Around mile 75, the path for the ride leads up a steep hill to one of the rest spots at St. Ignatius Parish in Chapel Point.
“It’s time to think, ‘What small sacrifice can I make for these guys in the form of prayer?’” Richard Szoch, a three-time ride participant, said. “You open your eyes and you’re already at the top… Offer it up and think of them. The strength comes out of nowhere.”
A member of Sacred Heart Parish in La Plata, Szoch rode with his wife, Janet, and his fourth son, Ben. Szoch, whose family hosts several seminarians on the night before the ride, said supporting the seminarians provides his inspiration for participating.
For St. Mary’s Ryken High School sophomore Nina Ferrero, participating in the ride with her mother Julie came from her desire to support priests in a unique way, she said.
“As I’ve grown in my faith, I realized that without them we wouldn’t have the Eucharist,” she said.
Riding side by side with her mother, she said, helped the two get up every hill and offer it up, Ferrero continued. She said that they have participated in the ride for three years, training and going on group rides. “It’s also a bonding experience,” she said. “It’s just really fun.”
The Southern Maryland Chronicle is a local, small business entrusted to provide factual, unbiased reporting to the Southern Maryland Community. While we look to local businesses for advertising, we hope to keep that cost as low as possible in order to attract even the smallest of local businesses and help them get out to the public. We must also be able to pay employees(part-time and full-time), along with equipment, and website related things. We never want to make the Chronicle a “pay-wall” style news site.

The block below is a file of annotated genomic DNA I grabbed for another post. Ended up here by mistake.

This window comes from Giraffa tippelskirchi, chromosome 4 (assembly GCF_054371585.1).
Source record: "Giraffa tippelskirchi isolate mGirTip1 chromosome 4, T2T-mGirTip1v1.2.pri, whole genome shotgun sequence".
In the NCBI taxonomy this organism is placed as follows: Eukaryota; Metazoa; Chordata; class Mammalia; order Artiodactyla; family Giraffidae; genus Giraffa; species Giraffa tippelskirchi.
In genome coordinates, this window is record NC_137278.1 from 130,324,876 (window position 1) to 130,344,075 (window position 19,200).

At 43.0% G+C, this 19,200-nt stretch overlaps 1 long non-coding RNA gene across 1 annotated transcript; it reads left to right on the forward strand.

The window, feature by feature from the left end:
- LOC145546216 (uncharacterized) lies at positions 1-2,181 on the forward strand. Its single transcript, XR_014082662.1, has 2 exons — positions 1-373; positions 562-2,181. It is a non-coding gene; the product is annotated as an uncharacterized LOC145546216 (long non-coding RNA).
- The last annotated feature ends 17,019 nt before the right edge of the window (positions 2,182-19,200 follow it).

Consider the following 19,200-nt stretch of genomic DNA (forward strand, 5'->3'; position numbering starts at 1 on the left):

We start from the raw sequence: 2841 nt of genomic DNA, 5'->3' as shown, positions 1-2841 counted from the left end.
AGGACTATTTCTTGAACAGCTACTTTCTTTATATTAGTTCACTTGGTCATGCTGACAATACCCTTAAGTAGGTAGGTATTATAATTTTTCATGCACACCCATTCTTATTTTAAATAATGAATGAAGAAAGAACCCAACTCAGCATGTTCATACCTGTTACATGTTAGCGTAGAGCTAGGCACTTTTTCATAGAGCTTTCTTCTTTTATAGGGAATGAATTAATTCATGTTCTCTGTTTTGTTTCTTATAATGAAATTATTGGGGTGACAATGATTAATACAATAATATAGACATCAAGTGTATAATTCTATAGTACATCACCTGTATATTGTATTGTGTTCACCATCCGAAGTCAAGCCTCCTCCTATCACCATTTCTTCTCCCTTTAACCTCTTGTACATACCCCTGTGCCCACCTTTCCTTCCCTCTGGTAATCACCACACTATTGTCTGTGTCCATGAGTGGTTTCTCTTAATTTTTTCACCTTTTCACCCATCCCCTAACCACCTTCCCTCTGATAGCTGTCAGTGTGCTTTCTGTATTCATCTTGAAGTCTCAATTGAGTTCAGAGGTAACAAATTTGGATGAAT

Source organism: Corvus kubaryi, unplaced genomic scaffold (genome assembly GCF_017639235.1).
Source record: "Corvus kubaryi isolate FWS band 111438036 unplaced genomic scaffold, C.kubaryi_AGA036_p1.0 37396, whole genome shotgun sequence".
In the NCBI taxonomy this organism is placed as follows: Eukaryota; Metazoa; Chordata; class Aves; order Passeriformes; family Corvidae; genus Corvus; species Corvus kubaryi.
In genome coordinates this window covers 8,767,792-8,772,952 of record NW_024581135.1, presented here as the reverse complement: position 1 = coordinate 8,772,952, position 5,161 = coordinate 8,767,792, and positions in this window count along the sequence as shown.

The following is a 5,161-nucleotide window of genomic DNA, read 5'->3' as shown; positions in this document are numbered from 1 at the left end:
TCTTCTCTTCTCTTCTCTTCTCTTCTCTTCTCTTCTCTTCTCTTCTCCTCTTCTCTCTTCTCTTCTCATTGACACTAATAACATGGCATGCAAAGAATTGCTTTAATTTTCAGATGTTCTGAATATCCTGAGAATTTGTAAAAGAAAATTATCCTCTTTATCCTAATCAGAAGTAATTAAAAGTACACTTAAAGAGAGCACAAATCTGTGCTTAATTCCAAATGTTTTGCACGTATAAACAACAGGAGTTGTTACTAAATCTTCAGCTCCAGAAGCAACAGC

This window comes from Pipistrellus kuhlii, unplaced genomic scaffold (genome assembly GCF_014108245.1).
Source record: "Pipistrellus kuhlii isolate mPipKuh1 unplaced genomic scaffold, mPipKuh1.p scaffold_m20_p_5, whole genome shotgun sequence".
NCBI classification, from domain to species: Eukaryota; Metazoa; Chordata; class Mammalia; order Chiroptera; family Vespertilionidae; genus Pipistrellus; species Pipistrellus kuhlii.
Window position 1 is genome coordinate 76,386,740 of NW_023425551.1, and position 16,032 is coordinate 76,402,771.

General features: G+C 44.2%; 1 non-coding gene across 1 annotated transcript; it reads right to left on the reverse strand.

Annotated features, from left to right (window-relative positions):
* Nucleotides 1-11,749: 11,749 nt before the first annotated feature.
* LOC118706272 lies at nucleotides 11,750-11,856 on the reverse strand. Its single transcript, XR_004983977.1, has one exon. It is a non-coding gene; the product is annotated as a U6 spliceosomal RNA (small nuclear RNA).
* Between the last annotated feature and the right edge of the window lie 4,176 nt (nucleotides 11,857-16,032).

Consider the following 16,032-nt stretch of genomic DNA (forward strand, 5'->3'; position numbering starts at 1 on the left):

To that end, we are looking to the community to offer donations. Whether it’s a one-time donation or you set up a reoccurring monthly donation. It is all appreciated. All donations at this time will be going to furthering the Chronicle through hiring individuals that have the same goals of providing fair, and unbiased news to the community. For now, donations will be going to a business PayPal account I have set-up for the Southern Maryland Chronicle, KDC Designs. All business transactions currently occur within this PayPal account. If you have any questions regarding this you can email me at firstname.lastname@example.org
Thank you for all of your support and I hope to continue bringing Southern Maryland the best news possible for a very long time. — David M. Higgins II